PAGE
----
The morning was absolutely freezing. In the sun it was probably in the high 30s, maybe 40 degrees. In the shade, it was well below freezing still, and painfully cold. My hands and feet ached, and the road didn’t give me enough sun to warm up. The road twisted and turned, following the contours of the river to the right, hiding in the shade of the mountains and trees to the left. Occasionally, I would get a touch of sunshine, but never enough to make a difference. My feet got so sore at one point that I had to pull over once I hit sunshine to let my feet bake for a bit. It warmed up throughout the day, and as the sun got higher in the sky, I shed layers to cool off. In the afternoon, I got a text from Shanon telling me spaghetti would be ready. Despite finishing a kilo of peanut butter in two days, I was starving, and couldn’t wait for dinner. I stopped for a quick bite to eat at 4, and after Google maps got me lost trying to get me to cycle up a 40 foot wall that it thought was the road, I got to the house at 5. They told me Kelly had already checked in on me since he didn’t see me on his drive back home from Terrace. For being just a random cyclist that showed up at his door the night before, he showed me a lot of care and concern. I was really happy to have met him. I took a shower, and then once their super cool daughter Brooklyn and her boyfriend got home from the gym, we had dinner.

Yesterday, Shanon and Gunnar were strangers that I met on a pullout on the highway. Today, they welcomed me into their home and made me feel like I was part of their family for the night. They insisted that I sit at the head of the table, which was a huge honor, and treated me like they had known me for ages. They were all such unique and independent people that complimented each other so well. Brooklyn was an entrepreneur, and Gunnar and Shanon were big travelers, leading to incredible conversations. We talked about our whys and motivations in life, and Brooklyn asked me why I was doing this trip. Usually, I have my simple and easy answers of “it’s the best way to travel” and other quick explanations, but being in such a reflective conversation made me particularly introspective.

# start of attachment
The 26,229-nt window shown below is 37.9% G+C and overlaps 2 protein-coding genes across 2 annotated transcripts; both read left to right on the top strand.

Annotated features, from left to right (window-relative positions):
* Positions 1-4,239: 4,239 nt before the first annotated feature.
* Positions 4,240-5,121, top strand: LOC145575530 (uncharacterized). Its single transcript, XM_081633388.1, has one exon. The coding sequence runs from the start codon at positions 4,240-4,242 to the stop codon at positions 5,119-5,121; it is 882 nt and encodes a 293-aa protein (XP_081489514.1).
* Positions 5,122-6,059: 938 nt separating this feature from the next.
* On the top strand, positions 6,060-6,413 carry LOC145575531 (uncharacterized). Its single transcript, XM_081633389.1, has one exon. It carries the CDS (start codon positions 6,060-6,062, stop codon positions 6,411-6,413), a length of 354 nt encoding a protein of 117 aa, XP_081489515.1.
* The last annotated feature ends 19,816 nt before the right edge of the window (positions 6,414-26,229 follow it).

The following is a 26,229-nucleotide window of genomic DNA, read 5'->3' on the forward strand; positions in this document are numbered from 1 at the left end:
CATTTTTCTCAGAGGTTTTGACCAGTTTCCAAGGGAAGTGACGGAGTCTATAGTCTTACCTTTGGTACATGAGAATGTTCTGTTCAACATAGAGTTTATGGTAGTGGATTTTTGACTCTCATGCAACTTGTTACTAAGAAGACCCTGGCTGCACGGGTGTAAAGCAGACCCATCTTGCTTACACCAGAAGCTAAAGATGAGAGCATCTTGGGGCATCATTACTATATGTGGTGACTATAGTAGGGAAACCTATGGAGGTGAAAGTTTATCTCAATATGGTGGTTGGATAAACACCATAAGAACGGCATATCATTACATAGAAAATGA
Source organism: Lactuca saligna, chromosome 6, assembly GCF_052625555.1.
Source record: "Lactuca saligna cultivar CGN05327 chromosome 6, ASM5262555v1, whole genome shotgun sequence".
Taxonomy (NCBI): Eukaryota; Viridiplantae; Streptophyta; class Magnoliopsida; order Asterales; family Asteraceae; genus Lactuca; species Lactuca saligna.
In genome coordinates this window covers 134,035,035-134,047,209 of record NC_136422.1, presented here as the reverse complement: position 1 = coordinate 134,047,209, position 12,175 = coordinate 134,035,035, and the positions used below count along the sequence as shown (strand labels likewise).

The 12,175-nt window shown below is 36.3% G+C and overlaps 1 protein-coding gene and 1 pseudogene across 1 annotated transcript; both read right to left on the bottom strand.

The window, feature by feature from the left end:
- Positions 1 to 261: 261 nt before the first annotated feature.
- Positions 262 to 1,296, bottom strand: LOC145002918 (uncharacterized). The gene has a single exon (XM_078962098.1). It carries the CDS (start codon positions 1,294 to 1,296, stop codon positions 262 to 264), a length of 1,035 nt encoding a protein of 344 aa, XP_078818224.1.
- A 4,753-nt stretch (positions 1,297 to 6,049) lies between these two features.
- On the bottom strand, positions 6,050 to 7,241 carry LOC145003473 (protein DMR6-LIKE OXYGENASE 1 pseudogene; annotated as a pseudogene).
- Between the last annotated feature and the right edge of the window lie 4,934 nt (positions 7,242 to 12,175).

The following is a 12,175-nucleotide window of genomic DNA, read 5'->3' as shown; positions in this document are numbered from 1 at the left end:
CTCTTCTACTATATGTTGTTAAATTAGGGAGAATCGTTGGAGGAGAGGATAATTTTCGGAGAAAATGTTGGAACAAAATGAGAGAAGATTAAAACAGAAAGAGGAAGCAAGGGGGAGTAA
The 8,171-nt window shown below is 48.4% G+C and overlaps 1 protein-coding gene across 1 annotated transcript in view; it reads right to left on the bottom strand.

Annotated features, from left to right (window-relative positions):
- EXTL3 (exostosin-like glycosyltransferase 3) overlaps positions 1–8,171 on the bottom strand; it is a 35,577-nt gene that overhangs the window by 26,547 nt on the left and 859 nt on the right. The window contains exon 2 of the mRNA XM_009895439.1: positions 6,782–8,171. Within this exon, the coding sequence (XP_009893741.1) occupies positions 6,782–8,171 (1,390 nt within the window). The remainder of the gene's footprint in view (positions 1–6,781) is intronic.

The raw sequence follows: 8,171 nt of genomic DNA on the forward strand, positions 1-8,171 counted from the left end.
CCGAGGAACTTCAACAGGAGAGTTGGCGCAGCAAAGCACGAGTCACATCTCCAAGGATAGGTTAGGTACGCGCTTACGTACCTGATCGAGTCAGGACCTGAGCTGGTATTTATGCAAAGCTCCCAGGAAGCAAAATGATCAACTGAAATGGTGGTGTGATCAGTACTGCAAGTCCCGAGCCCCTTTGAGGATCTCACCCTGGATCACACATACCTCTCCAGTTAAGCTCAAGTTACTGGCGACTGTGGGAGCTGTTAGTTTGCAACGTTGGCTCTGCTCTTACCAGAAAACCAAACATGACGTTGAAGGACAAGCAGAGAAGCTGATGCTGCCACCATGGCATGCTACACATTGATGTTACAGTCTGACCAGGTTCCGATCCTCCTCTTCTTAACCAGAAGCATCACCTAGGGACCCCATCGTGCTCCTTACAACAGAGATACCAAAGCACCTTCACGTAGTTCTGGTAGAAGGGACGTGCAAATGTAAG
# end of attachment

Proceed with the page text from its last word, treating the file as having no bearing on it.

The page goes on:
I put into words what I had been reflecting on and better understanding while in deep thought alone on my bike. I’ve lost a lot of people close to me in my short lifetime, often way too young. Experiencing people dying in their 50s always made me understand that I wanted to make the most of my life. I wear a dog tag necklace from RoadID when I ride that has all of my personal information engraved on it in case I ever have an emergency alone and am unable to speak for myself. I got the necklace when I got my first road bike and started riding further distances alone at the age of 13. I had seven lines of engraving to work with, and managed to get all my necessary information on six. With my extra line, I decided to write a life motto. At 13, I had already understood that I wanted to have as meaningful a life as possible, so I wrote “A Life Of Purpose.” I worked on that motto all the time as a teenager - community service was my favorite pastime, and I would often choose to volunteer over doing school work or sleeping in. My High School’s motto was “Enter to Learn, Go Forth to Serve.” That resonated with me, and that’s exactly how I spent much of Middle School and High School. After my first year of University, I cycled across the country from Jacksonville, Florida to Monterrey, California with Bike and Build, a nonprofit that organizes service oriented cycling trips to raise money and awareness for the affordable housing cause.